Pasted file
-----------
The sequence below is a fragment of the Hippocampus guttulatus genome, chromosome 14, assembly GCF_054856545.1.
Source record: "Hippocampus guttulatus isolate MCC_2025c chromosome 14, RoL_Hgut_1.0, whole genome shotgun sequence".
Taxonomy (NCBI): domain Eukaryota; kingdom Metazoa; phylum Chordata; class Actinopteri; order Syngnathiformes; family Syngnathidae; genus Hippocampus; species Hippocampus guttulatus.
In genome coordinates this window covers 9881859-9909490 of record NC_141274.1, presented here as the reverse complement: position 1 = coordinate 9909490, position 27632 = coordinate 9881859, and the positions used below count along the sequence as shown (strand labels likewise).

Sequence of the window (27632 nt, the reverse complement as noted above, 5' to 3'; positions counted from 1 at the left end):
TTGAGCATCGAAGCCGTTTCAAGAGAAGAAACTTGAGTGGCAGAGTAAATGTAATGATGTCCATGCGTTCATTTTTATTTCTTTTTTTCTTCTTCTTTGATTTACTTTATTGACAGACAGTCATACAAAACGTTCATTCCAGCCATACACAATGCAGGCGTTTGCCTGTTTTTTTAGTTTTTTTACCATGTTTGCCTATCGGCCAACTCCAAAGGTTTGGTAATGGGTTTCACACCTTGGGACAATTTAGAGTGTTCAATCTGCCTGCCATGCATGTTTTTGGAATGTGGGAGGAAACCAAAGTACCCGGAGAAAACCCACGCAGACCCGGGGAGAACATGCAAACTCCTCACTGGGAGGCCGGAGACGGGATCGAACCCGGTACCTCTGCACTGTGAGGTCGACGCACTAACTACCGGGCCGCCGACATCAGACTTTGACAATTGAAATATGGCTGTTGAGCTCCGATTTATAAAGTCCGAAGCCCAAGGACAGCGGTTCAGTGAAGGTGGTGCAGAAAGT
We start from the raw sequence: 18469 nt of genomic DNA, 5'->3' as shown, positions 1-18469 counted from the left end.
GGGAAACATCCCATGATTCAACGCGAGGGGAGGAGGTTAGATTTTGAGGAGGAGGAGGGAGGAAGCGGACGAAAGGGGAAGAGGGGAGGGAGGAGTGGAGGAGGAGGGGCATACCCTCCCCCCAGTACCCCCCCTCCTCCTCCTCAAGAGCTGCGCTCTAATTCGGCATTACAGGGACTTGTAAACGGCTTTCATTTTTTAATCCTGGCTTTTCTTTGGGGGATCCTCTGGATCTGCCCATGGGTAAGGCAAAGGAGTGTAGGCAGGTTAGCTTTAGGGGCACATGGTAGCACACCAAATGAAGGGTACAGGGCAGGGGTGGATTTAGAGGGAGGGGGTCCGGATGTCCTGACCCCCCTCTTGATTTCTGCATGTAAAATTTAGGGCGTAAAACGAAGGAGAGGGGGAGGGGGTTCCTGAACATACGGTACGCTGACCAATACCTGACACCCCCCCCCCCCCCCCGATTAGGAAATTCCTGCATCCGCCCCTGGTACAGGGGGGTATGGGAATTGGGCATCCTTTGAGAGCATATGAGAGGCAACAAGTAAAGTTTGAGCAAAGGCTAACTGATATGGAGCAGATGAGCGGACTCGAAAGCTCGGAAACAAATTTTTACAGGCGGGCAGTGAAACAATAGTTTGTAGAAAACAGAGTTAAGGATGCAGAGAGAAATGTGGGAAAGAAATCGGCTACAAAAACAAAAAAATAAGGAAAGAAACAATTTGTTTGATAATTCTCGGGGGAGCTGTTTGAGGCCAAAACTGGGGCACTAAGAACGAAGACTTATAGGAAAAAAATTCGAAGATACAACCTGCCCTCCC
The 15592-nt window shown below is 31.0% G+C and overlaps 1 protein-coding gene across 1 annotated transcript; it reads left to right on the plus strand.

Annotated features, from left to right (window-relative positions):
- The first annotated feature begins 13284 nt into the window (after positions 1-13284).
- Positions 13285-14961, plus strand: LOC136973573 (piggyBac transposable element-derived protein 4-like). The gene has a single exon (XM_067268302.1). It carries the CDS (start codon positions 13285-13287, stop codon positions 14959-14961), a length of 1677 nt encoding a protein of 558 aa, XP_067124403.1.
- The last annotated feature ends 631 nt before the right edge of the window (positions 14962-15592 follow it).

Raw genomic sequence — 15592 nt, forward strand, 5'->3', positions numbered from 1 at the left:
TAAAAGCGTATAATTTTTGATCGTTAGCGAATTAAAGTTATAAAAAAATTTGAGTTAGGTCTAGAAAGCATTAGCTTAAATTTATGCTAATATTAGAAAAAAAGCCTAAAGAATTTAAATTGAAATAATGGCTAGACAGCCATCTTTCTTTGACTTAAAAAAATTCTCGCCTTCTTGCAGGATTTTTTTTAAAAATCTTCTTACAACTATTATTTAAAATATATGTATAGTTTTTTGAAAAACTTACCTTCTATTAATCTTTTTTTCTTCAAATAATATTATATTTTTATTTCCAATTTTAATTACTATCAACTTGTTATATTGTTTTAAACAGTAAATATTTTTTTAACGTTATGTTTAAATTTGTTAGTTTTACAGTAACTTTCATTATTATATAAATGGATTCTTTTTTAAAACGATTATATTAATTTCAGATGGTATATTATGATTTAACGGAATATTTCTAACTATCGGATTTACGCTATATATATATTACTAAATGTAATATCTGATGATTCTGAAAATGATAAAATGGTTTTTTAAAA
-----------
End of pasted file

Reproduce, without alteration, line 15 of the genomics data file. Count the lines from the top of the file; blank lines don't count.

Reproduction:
TAAAAGCGTATAATTTTTGATCGTTAGCGAATTAAAGTTATAAAAAAATTTGAGTTAGGTCTAGAAAGCATTAGCTTAAATTTATGCTAATATTAGAAAAAAAGCCTAAAGAATTTAAATTGAAATAATGGCTAGACAGCCATCTTTCTTTGACTTAAAAAAATTCTCGCCTTCTTGCAGGATTTTTTTTAAAAATCTTCTTACAACTATTATTTAAAATATATGTATAGTTTTTTGAAAAACTTACCTTCTATTAATCTTTTTTTCTTCAAATAATATTATATTTTTATTTCCAATTTTAATTACTATCAACTTGTTATATTGTTTTAAACAGTAAATATTTTTTTAACGTTATGTTTAAATTTGTTAGTTTTACAGTAACTTTCATTATTATATAAATGGATTCTTTTTTAAAACGATTATATTAATTTCAGATGGTATATTATGATTTAACGGAATATTTCTAACTATCGGATTTACGCTATATATATATTACTAAATGTAATATCTGATGATTCTGAAAATGATAAAATGGTTTTTTAAAA